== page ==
Opinion: Invest in your future self

I graduated from a Blue Ribbon private high school with a GPA above 3.5. I went on to a four-year university, under the guidance that it was my only option for a chance towards a successful future. My family and I immigrated to the United States when I was four years old. We were forced to flee a 30-year-long civil war in Sudan. When we immigrated in November of 2003, my whole world changed forever. For generations, my family had suffered and survived colonial and post-colonial Africa. Though I was not born in the U.S., I was amongst a unique group known as first-generation immigrants. That meant my education and success weren’t just for me alone, but to uplift an entire village. 

My sophomore year of college I made the tough decision to leave school. It broke my family’s hearts. I had gotten to a place in my life where I truly started to question life — “Why do we do what we do?” 

It led me to realize I was not living my life for myself. I was living it for others- to which I feel like most of us can relate. That led me to question my purpose, which then decreased my drive and motivation to keep pursuing anything, especially college. Did I even want to study what I was studying?  I hope you see where I am going, I realized I was unhappy. Life is one big domino effect; one area will always affect another. 

Coming to my conclusion wasn’t something that happened overnight. It was something that took time, cause and effect. My freshman year of college I ended with a 2.7 GPA, and that was only because I made a deal with a family member. As long as I maintained a 2.5 GPA, I would get $500 a semester. I earned my $500, but I only did the bare minimum. 

Again, I was not truly doing it for myself. My mental health severely deteriorated as well, but ignorantly I paid no mind to my mind. With a cluster of many changes happening in my life, the only ways I knew how to cope were very unhealthy. All the while trying to fit into societal standards and maintaining the image that everything was okay. Instead of addressing my struggles head-on, I chose to keep myself distracted, which only dug a deeper hole.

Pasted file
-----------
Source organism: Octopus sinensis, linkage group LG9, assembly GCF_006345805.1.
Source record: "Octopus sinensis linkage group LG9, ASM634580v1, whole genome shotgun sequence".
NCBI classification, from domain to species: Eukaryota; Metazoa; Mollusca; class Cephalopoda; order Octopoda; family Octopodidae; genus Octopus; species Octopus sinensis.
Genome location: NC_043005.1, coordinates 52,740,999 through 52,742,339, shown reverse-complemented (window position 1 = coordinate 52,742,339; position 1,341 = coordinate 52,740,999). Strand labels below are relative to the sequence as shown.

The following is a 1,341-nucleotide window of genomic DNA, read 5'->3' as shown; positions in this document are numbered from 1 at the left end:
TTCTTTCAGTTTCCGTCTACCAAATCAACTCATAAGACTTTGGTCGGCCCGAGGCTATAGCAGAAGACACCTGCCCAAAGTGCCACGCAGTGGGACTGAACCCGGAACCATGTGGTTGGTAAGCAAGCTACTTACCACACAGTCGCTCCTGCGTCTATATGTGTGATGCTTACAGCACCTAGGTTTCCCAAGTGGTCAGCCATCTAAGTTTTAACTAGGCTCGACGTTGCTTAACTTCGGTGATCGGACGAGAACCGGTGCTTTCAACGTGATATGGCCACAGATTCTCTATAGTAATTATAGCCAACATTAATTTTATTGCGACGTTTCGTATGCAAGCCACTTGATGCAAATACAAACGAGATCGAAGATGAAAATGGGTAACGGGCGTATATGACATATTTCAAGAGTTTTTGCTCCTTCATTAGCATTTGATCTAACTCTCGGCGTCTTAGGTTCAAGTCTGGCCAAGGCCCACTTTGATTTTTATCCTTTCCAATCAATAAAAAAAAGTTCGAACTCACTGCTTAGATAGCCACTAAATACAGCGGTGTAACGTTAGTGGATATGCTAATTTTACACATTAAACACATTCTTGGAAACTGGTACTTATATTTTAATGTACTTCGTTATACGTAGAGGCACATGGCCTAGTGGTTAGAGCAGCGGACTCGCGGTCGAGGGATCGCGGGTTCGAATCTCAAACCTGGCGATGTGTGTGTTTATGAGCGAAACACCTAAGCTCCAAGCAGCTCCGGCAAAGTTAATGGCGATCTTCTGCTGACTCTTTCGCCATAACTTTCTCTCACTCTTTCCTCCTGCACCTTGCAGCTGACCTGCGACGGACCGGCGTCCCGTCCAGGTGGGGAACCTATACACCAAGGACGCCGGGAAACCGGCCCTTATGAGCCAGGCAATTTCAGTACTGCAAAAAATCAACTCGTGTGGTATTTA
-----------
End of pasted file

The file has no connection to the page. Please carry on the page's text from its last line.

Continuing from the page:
When I chose to leave school, I decided I was going to unlearn everything I thought I knew and learn myself all over again. I decided I knew nothing and life was going to be my next and greatest teacher. I was going to find my purpose, but most importantly I was going to take care of my mental health. 

I started going to therapy. Therapy helped me unpack the generational trauma that I carried around every day. There are always roots to the problems we deal with. I finally accepted and understood that I was hurting and needed to heal, and absolutely nothing was wrong with me.

It’s been about five years, and the results emanate real growth, maturity, and progress. I’m now back on my educational journey, however this time I am better. I have regained confidence in myself, I know who I am outside of what I do. I have a moral foundation that keeps me grounded and pulls me back whenever I feel lost. Knowing your purpose and believing in yourself is the root of success. The world will always sway you. Adversity is no stranger to anyone, and when it comes to you, being prepared; by having a healthy state of mind, a good support system, and belief in yourself is the best way to get through it. 

If you have chosen to pursue higher education, whether you are a first-year or a non-traditional student, have faith in your journey and do it for you. Do it for the future version of yourself, but take care of the version of you right now who is going through it. So when you look back, you’ll be proud of that version of you that was brave and determined. You will enjoy the fruits of your labor. I truly believe that life is full of lessons and that everything is designed to build us into the people we are meant to be.

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